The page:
cease

[sees]
verb (used without object), ceased, ceas·ing.
  1. to stop; discontinue: Not all medieval beliefs have ceased to exist.
  2. to come to an end: At last the war has ceased.
  3. Obsolete. to pass away; die out.
verb (used with object), ceased, ceas·ing.
  1. to put a stop or end to; discontinue: He begged them to cease their quarreling.
noun
  1. cessation: The noise of the drilling went on for hours without cease.

Origin of cease

1250–1300; Middle English ces(s)en < Old French cesser < Latin cessāre to leave off, equivalent to cess(us) (past participle of cēdere to withdraw, go; ced- go + -tus past participle suffix) + -ā- thematic vowel + -re infinitive ending; see cede
Related formsun·ceased, adjective

Synonyms for cease

Antonyms for cease

1, 2. begin.
Dictionary.com Unabridged Based on the Random House Unabridged Dictionary, © Random House, Inc. 2018


Examples from the Web for ceasing

Contemporary Examples of ceasing

Historical Examples of ceasing

  • The storm, far from ceasing, seemed to have grown yet stronger.

    Master and Man

    Leo Tolstoy

  • The wake became livelier, though not ceasing to preserve appearances.

    L'Assommoir

    Emile Zola

  • Clotilde, herself, ceasing to smile, seemed to listen to him with deference.

    Doctor Pascal

    Emile Zola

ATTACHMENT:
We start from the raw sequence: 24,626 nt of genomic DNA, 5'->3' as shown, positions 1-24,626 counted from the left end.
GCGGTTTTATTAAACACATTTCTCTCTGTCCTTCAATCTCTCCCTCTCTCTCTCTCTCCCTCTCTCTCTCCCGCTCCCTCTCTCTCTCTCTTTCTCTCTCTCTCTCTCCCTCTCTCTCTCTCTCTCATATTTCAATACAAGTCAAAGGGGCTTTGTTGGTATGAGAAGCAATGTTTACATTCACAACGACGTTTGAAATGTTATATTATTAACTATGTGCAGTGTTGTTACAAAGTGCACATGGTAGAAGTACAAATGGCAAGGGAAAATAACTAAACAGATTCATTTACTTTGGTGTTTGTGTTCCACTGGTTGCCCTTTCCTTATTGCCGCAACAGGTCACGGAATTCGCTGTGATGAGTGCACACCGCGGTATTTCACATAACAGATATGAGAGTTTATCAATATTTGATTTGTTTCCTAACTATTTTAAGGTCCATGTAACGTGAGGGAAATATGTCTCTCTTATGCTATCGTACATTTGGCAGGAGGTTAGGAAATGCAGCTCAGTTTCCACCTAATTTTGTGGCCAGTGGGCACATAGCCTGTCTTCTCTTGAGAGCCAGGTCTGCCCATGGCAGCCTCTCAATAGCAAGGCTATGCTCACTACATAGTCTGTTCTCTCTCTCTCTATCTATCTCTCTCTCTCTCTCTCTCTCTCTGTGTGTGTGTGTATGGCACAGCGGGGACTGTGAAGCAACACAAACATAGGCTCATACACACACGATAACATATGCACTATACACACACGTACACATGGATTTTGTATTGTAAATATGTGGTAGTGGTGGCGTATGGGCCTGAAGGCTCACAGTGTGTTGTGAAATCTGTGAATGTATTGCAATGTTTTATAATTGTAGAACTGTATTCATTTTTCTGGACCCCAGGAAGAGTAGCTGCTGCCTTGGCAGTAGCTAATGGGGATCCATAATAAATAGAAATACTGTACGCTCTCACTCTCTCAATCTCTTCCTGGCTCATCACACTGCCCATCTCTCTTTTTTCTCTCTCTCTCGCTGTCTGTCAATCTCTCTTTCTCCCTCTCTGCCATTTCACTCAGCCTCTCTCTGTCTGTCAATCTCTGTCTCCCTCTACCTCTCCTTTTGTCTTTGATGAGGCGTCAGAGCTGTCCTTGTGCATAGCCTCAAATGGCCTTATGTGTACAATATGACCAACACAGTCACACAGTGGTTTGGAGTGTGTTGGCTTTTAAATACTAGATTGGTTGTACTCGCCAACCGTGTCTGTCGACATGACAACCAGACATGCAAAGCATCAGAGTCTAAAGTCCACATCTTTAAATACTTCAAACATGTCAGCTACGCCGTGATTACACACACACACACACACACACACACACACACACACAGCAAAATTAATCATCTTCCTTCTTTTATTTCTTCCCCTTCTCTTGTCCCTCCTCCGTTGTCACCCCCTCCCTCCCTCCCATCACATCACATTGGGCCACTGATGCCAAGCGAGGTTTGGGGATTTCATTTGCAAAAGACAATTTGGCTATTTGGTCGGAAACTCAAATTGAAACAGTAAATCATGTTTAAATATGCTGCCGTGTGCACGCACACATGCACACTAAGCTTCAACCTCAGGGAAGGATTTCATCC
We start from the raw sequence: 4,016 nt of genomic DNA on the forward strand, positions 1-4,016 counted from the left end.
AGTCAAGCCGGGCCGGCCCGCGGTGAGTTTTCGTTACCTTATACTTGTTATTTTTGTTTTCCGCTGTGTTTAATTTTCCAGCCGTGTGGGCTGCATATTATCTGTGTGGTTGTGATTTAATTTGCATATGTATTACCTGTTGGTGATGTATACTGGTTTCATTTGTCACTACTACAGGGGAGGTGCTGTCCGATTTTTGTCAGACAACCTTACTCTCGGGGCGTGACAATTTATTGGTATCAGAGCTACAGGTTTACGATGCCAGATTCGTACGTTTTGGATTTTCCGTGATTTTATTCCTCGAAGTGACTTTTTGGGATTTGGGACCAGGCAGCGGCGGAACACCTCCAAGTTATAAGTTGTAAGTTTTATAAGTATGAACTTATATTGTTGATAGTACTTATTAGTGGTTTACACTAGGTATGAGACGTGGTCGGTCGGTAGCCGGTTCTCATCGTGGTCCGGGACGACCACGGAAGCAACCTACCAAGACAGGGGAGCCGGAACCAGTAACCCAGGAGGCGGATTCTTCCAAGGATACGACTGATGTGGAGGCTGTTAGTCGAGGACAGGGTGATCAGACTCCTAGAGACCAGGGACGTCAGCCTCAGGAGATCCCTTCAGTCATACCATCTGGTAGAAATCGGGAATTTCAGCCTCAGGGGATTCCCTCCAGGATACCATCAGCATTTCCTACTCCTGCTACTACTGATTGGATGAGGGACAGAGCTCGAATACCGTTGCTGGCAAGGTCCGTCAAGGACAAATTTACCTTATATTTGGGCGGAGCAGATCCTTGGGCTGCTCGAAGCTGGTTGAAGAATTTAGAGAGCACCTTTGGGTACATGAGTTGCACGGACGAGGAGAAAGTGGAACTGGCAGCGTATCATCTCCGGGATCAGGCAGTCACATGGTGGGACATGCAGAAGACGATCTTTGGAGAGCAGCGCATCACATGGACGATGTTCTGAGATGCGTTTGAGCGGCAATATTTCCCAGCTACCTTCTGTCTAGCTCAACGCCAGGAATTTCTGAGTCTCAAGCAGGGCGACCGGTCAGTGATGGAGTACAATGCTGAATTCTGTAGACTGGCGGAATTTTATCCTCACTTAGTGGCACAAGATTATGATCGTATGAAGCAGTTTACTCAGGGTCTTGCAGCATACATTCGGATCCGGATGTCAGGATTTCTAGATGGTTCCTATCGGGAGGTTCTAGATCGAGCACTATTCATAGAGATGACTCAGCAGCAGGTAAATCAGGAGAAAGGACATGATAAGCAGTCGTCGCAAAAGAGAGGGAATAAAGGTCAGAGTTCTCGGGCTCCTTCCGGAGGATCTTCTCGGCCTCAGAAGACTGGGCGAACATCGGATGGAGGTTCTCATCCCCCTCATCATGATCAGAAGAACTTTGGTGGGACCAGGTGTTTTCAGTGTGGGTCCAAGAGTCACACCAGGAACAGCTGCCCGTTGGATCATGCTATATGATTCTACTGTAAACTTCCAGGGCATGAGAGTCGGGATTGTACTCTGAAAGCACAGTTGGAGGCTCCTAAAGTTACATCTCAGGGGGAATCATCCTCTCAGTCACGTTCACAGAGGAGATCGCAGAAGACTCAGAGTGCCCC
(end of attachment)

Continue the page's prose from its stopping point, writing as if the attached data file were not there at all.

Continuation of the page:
• He came to his senses, and ceasing suddenly, wondered greatly at himself.

    Lord Jim

    Joseph Conrad

  • And so ceasing to speak I watched her stepping out by my side.

    Under Western Eyes

    Joseph Conrad


British Dictionary definitions for ceasing

cease

verb
  1. (when tr, may take a gerund or an infinitive as object) to bring or come to an end; desist from; stop
noun
  1. without cease without stopping; incessantly

Word Origin for cease

C14: from Old French cesser, from Latin cessāre, frequentative of cēdere to yield, cede
Collins English Dictionary - Complete & Unabridged 2012 Digital Edition © William Collins Sons & Co. Ltd. 1979, 1986 © HarperCollins Publishers 1998, 2000, 2003, 2005, 2006, 2007, 2009, 2012

Word Origin and History for ceasing

cease

n.

"cessation, stopping," c.1300, from cease (n.) or else from Old French cesse "cease, cessation," from cesser.

cease

v.

c.1300, cesen, from Old French cesser "to come to an end, stop, cease; give up, desist," from Latin cessare "to cease, go slow, give over, leave off, be idle," frequentative of cedere (past participle cessus) "go away, withdraw, yield" (see cede). Related: Ceased; ceasing. Old English in this sense had geswican, blinnan.

Online Etymology Dictionary, © 2010 Douglas Harper

Idioms and Phrases with ceasing

cease

In addition to the idiom beginning with cease

  • cease and desist

also see:

  • wonders will never cease
The American Heritage® Idioms Dictionary Copyright © 2002, 2001, 1995 by Houghton Mifflin Harcourt Publishing Company. Published by Houghton Mifflin Harcourt Publishing Company.